Five Top Team Esteem Blocking Behaviours
By Randy Kennett
Team esteem is one of the most important drivers of organizational effectiveness in the workplace. Team esteem can be described as how people feel about the team, as well as how people feel about being a member of the team. Moreover, team esteem can have a powerful impact on any workplace.
Three Key Questions of Esteem
How to gauge the presence of team esteem is as simple as asking three primary questions:
- Do employees have a sense of efficacy, a belief and confidence in the entire team, to be successful and deal with challenges?
- Do employees have a sense of respect for the entire team, as its own identity, greater as a collective and collaborative unit?
- Do employees have a sense of acceptance and appreciation for all that comes with being a member of the team, the wins and losses, the successes and failures, the strengths and opportunities?
Self and Team Esteem
Keep in mind, when we reference the ‘entire’ team in the above points, we mean every single member: not some, not the majority—entire team. Although, team esteem may closely connect to team spirit and team morale, it may have the strongest relationship to self-esteem.
Self- esteem, how we feel about ourselves, has been defined as the degree that we consciously or unconsciously believe-in, respect, and accept ourselves, as well as our abilities to be successful and deal with challenges. Team esteem and self-esteem have the ability to be intertwined, meaning that how we feel about the team and being a member of the team can impact how we feel about ourselves. Similarly, how we feel about ourselves can impact how we feel about the team and being a member of the team.
Five Key Esteem-Blocking Behaviours
There is a cost and negative impact on both engagement and productivity in a workplace when unhealthy team esteem exists. Outlined below are five categories of critical behaviours to guard against and proactively manage that can damage both self and team esteem.
Cognitive Rigidity: This is closed mindedness by a team member(s) and stands in contrast to the positive esteem behaviours of Openness and Acknowledgement.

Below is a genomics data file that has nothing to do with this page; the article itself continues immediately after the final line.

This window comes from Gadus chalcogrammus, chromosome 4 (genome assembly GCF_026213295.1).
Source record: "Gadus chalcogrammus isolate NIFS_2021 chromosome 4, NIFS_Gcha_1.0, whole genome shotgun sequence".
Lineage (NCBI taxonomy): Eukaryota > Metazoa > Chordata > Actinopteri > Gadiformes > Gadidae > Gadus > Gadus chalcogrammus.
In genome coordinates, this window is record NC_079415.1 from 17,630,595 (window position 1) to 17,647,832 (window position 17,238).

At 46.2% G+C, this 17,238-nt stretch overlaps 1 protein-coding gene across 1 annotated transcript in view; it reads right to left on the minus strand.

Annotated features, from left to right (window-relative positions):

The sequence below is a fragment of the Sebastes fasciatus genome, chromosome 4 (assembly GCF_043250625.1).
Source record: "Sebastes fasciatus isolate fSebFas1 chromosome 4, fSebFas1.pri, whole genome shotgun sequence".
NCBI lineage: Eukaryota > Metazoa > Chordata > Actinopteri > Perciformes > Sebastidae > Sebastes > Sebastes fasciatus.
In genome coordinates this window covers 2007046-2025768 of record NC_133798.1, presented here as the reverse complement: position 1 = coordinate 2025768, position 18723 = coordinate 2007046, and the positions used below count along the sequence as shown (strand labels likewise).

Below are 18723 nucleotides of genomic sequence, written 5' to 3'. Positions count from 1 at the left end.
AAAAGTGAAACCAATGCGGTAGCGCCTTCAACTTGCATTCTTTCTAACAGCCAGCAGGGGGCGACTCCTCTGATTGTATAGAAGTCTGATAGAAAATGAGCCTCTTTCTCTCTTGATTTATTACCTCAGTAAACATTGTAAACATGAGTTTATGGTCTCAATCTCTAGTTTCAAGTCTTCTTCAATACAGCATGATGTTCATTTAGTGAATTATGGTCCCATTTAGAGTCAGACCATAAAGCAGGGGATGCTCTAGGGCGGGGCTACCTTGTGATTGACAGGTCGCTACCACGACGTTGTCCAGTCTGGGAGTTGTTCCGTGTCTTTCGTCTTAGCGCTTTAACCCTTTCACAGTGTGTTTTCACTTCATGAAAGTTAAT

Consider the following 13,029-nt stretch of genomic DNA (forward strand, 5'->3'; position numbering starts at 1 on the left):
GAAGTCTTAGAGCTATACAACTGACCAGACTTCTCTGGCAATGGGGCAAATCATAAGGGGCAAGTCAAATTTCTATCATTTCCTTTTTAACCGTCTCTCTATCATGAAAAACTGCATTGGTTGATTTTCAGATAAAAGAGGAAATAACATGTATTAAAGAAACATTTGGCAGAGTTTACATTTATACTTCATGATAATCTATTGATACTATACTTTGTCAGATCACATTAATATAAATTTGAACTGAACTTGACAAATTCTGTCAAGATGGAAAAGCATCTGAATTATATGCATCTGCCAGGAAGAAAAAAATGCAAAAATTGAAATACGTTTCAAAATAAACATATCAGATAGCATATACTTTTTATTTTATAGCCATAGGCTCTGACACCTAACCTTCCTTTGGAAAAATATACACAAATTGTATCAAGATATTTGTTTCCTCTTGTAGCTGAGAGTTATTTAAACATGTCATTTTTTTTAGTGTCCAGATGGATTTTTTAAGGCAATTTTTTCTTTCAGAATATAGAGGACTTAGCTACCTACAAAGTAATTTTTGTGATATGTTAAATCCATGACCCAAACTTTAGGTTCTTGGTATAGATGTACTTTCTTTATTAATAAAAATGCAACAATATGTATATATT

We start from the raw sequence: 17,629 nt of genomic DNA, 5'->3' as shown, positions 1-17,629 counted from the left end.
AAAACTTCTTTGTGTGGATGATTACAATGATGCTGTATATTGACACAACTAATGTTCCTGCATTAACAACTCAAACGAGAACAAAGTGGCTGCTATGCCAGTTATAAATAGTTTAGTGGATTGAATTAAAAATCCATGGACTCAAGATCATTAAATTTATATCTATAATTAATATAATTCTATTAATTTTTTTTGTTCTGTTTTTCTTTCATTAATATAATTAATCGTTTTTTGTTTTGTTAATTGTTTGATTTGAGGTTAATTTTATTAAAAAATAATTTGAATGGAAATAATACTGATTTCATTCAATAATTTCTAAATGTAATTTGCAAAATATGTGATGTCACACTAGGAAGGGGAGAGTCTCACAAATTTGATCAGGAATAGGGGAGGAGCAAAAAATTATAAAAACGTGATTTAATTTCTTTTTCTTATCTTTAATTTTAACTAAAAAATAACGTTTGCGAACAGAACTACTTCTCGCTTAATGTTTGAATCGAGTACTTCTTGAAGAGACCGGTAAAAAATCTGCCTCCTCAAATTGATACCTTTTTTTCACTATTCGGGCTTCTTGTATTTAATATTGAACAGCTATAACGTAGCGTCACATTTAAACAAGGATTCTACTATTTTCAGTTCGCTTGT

Examples of how Cognitive Rigidity may behave:
- My “truth and reality” is the only “truth and reality”.
- I’m right, and you are wrong.
- Not letting go of the past. Not forgiving. Not apologizing.
- Dismissive. Not listening. Raising voice.
- Over controlling. Dominant.
- Not validating someone’s feelings or thoughts. Minimizing someone’s emotions.
- Trying to make someone feel guilty.
Withholding: This is disengagement by a team member(s) and stands in contrast to the positive esteem behaviours of Contributing and Giving.
Examples of how Withholding may behave:
- Silent treatment. Avoiding. Hiding conflict.
- About ‘me’ winning, not ‘everyone’ winning.
- Not recognizing each other. “Downer with someone else’s success.”
- Not thanking each other.
- Not working as hard, and giving your best efforts for others.
- Late, not showing up on time.
- Failing to make a decision or following-through.
- Passive aggressive (i.e. Withholding something that causes the other person to make a mistake.)
- Forming subgroups (i.e. Where there are some people who are invited and some people who are not invited, causing “insiders” and “outsiders”.)
Breaching Territorial Boundaries: This is stepping over the limits by a team member(s) and stands in contrast to the positive esteeming behaviours of Honouring and Regarding.
Examples of how Breaching Territorial Boundaries may behave:
- Interrupting each other.
- Taking credit for the positive accomplishments of others.
- Not respecting personal privacy.
- Undermining others. Doing someone else’s job/responsibilities.
- Crossing Office Space, Time, and/or Personal Boundaries.
Attacking Others: This is a demeaning act by a team member(s) and stands in contrast to the positive esteeming behaviours of Supporting and Advocating.
Examples of how Attacking Others may behave:
- Judging someone. Labeling someone.
- Joking and making fun of someone’s differences.
- Talking behind someone’s back. Spreading rumours. Gossiping.
- Devaluing others. Insulting. Sarcasm.
Rationalizing: This is defensiveness by a team member(s) and stands in contrast to the positive esteeming behaviours of Responsibility and Accountability.
Examples of how Rationalizing may behave
- Deflecting. Making excuses. Finger pointing. Blaming others.
- Being the victim, not helping to solve a problem. “Poor me.”
- Whining. “It’s all your/their fault.”
- Counter attacking by pointing out someone else’s flaws and failures.
- Justifying negative behaviours/communication.
Esteem, Emotion and Effectiveness
Self and team esteem are definitely grounded in emotions, and when we employ people, their heartfelt emotions come with them. As an emotion, team esteem can either influence possible failure provoking feelings like resentment, isolation, and negativity, or success provoking positive feelings like passion, enthusiasm, and care.
The strength and types of emotions elicited may be some of the biggest determining variables in the equation of team engagement, productivity, and overall organizational effectiveness in the workplace. Remaining vigilant of the five primary team esteem blockers strengthens your team’s ability to maintain a positive balance and forward momentum.
Randy Kennett is a Senior Advisor with Edge Learning B.C., Director with Hone Consulting, and an Instructor with post-secondary institutions. Randy provides advising and facilitation services for a variety clients (including non-profit, government, and businesses), continuing education programs, and the BC HRMA professional development program.